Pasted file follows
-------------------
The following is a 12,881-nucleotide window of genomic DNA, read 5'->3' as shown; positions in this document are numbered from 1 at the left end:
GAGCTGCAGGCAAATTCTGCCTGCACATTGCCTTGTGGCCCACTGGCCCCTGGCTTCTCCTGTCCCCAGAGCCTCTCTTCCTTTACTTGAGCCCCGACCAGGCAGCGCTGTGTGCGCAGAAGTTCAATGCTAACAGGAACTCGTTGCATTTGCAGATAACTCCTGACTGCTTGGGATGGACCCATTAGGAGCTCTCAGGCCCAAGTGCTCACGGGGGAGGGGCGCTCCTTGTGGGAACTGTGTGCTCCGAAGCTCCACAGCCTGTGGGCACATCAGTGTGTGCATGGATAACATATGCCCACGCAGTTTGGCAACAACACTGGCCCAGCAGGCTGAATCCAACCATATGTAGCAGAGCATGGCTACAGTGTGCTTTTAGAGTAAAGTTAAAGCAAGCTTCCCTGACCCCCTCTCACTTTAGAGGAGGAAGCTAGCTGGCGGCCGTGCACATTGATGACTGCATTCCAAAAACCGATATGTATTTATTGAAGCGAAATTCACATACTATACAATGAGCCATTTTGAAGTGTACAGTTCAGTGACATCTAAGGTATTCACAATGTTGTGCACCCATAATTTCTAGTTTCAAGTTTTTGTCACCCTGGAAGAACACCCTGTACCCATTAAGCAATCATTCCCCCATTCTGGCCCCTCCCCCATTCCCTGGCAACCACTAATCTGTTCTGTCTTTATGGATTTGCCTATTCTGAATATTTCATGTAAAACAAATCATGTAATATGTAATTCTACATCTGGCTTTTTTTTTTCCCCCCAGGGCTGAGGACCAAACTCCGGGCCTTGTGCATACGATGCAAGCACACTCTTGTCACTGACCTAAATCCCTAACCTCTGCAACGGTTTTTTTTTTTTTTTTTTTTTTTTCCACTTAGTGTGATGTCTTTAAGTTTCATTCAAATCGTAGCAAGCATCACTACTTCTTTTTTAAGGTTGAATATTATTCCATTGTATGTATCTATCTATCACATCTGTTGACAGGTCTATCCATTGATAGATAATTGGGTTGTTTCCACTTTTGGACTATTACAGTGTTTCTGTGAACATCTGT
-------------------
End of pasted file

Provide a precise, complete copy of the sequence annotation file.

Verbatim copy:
The following is a 12,881-nucleotide window of genomic DNA, read 5'->3' as shown; positions in this document are numbered from 1 at the left end:
GAGCTGCAGGCAAATTCTGCCTGCACATTGCCTTGTGGCCCACTGGCCCCTGGCTTCTCCTGTCCCCAGAGCCTCTCTTCCTTTACTTGAGCCCCGACCAGGCAGCGCTGTGTGCGCAGAAGTTCAATGCTAACAGGAACTCGTTGCATTTGCAGATAACTCCTGACTGCTTGGGATGGACCCATTAGGAGCTCTCAGGCCCAAGTGCTCACGGGGGAGGGGCGCTCCTTGTGGGAACTGTGTGCTCCGAAGCTCCACAGCCTGTGGGCACATCAGTGTGTGCATGGATAACATATGCCCACGCAGTTTGGCAACAACACTGGCCCAGCAGGCTGAATCCAACCATATGTAGCAGAGCATGGCTACAGTGTGCTTTTAGAGTAAAGTTAAAGCAAGCTTCCCTGACCCCCTCTCACTTTAGAGGAGGAAGCTAGCTGGCGGCCGTGCACATTGATGACTGCATTCCAAAAACCGATATGTATTTATTGAAGCGAAATTCACATACTATACAATGAGCCATTTTGAAGTGTACAGTTCAGTGACATCTAAGGTATTCACAATGTTGTGCACCCATAATTTCTAGTTTCAAGTTTTTGTCACCCTGGAAGAACACCCTGTACCCATTAAGCAATCATTCCCCCATTCTGGCCCCTCCCCCATTCCCTGGCAACCACTAATCTGTTCTGTCTTTATGGATTTGCCTATTCTGAATATTTCATGTAAAACAAATCATGTAATATGTAATTCTACATCTGGCTTTTTTTTTTCCCCCCAGGGCTGAGGACCAAACTCCGGGCCTTGTGCATACGATGCAAGCACACTCTTGTCACTGACCTAAATCCCTAACCTCTGCAACGGTTTTTTTTTTTTTTTTTTTTTTTTCCACTTAGTGTGATGTCTTTAAGTTTCATTCAAATCGTAGCAAGCATCACTACTTCTTTTTTAAGGTTGAATATTATTCCATTGTATGTATCTATCTATCACATCTGTTGACAGGTCTATCCATTGATAGATAATTGGGTTGTTTCCACTTTTGGACTATTACAGTGTTTCTGTGAACATCTGT